Wall Street ready for early pop
Futures point to higher open, supported by better-than-expected results from Microsoft. Bernanke says "financial turmoil abating."
NEW YORK (CNNMoney.com) -- U.S. stocks were poised for a positive open Friday, as investors reacted to better-than-expected results from Microsoft and upbeat comments about the economy from Fed chairman Ben Bernanke.
The S&P 500, Nasdaq-100 and Dow Jones industrial average futures were decidedly higher after being flat for much of the morning.
Futures measure current index values against their perceived future performance and offer an indication of how markets may open when trading begins.
Neil Adams, broker at MF Global in London, said futures were tracking positive momentum from Thursday's rally, as well as strength from European markets.
"Company news has consistently outperformed market expectations, so that's what's driving markets at the moment," he said. "The earnings season has been pretty impressive lately."
Earnings: Microsoft (MSFT, Fortune 500) posted quarterly results Friday, with revenue of $12.9 billion and earnings of 40 cents per share. This beat analysts' expectations of $12.3 billion revenue and earnings of 32 cents per share, according to Thomson Reuters consensus.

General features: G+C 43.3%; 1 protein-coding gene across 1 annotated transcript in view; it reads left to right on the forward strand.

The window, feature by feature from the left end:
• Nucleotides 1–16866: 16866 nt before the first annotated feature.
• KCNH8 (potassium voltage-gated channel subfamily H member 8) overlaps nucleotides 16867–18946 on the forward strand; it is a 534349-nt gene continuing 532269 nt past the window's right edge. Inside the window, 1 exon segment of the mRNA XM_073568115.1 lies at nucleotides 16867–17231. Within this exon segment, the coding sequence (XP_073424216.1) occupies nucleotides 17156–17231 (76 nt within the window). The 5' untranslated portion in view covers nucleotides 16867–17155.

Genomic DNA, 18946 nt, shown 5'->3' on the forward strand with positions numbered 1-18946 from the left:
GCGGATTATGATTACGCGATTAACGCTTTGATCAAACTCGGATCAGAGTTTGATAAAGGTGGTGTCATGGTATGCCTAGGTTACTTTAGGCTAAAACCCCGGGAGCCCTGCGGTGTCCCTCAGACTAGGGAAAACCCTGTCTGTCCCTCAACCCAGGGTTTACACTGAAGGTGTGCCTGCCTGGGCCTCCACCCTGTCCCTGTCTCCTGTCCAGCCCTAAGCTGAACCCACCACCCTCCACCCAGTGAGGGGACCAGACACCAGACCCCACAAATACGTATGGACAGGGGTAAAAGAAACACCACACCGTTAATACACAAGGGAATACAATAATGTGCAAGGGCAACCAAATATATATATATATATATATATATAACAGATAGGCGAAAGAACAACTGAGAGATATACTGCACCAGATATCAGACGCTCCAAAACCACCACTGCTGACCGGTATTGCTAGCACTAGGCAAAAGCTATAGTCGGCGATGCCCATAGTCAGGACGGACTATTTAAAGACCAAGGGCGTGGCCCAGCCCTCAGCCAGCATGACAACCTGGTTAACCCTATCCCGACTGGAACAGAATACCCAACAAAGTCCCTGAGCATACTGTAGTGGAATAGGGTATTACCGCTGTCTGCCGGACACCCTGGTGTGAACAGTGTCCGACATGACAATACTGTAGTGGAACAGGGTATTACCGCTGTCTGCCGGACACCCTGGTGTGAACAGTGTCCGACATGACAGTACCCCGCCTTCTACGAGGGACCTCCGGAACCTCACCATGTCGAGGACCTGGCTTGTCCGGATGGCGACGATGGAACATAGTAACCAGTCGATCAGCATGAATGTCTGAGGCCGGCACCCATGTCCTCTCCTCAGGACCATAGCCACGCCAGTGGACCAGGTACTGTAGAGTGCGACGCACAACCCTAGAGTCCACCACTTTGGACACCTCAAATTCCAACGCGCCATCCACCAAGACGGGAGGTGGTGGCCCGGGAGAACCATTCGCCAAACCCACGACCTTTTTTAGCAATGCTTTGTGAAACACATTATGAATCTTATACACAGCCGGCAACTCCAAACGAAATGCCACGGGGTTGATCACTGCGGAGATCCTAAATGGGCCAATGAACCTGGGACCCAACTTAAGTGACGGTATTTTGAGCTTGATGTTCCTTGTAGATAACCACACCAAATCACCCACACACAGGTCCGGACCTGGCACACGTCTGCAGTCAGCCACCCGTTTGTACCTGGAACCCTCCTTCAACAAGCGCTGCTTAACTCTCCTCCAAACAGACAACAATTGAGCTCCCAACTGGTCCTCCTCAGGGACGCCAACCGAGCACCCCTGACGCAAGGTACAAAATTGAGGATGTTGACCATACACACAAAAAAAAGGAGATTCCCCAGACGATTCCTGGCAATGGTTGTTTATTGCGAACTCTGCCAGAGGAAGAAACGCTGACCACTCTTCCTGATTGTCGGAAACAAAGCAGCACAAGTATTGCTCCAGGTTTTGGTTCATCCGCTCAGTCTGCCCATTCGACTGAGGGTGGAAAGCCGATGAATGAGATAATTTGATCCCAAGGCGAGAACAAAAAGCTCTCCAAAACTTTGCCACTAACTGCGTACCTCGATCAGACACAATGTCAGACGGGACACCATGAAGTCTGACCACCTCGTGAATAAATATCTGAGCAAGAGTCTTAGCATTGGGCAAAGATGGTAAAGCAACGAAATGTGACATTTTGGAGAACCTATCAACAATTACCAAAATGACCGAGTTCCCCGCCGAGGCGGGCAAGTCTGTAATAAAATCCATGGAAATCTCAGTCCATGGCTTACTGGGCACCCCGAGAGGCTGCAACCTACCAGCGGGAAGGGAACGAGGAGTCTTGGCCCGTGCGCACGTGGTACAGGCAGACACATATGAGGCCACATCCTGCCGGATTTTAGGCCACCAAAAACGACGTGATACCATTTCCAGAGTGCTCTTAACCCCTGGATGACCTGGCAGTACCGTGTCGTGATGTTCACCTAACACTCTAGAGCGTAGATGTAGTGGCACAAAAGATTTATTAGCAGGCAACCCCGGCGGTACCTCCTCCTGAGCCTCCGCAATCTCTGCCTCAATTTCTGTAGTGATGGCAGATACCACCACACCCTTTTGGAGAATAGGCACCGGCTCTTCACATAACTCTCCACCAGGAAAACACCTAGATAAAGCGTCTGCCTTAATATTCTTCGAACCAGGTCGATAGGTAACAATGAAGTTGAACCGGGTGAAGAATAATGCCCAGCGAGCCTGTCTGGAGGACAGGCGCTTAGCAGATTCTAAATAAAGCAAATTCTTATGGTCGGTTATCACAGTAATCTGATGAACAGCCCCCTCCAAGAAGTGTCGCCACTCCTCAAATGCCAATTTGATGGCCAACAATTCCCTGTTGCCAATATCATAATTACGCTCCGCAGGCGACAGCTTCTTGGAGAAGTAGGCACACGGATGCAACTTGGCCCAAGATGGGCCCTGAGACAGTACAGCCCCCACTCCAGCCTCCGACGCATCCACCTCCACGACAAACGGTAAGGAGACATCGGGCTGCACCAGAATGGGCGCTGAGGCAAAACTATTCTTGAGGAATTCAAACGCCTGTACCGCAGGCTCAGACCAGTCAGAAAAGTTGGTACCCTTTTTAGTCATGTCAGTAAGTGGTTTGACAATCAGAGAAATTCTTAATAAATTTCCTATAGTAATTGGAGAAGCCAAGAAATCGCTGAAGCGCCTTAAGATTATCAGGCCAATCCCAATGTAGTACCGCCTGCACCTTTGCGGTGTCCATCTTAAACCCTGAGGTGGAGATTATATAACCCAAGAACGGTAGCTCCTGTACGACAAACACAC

Chief Financial Officer Chris Liddell attributed the earnings to "strong consumer demand for Windows" and "cost discipline."
The results came a day after the tech giant debuted its new Windows 7 operating system, which is widely expected to help lift PC sales over the next 18 months.
Aircraft manufacturer Honeywell (HON, Fortune 500) reported third-quarter sales of $7.7 billion, down from $9.3 billion in the year-ago quarter, with earnings of 80 cents per share, down from 97 cents a share in the year earlier quarter.
Also on Thursday, the credit card company American Express (AXP, Fortune 500) reported that net income fell 21% in the third quarter to $640 million, or 53 cents per share, compared to the year-ago quarter.
Companies: Late Thursday, Dole Food Co. said it raised $446 million through an initial public offering, after being in business for more than 150 years as a private company. Dole priced its IPO at $12.50 per share, below its expected range of $13 to $15 per share. The company starts trading on the NYSE Friday under the ticker DOLE (DOLE).
Bernanke: Federal Reserve Chairman Ben Bernanke was speaking Friday morning at the Bank of Boston's economic conference. In his opening comments, Bernanke said he saw "the financial turmoil abating."
The Fed on Thursday proposed a broad overhaul of pay policies at 28 of the largest U.S. banks.
Economy: A report on existing home sales is due out at 10 a.m. ET. Sales are expected to have risen to a 5.35 million unit annual rate from a 5.10 million unit.
World markets: Stocks in Asia finished the session with gains. The Hang Seng in Hong Kong rallied 1.7%. Major indexes in Europe were all up about 1% in midday trading.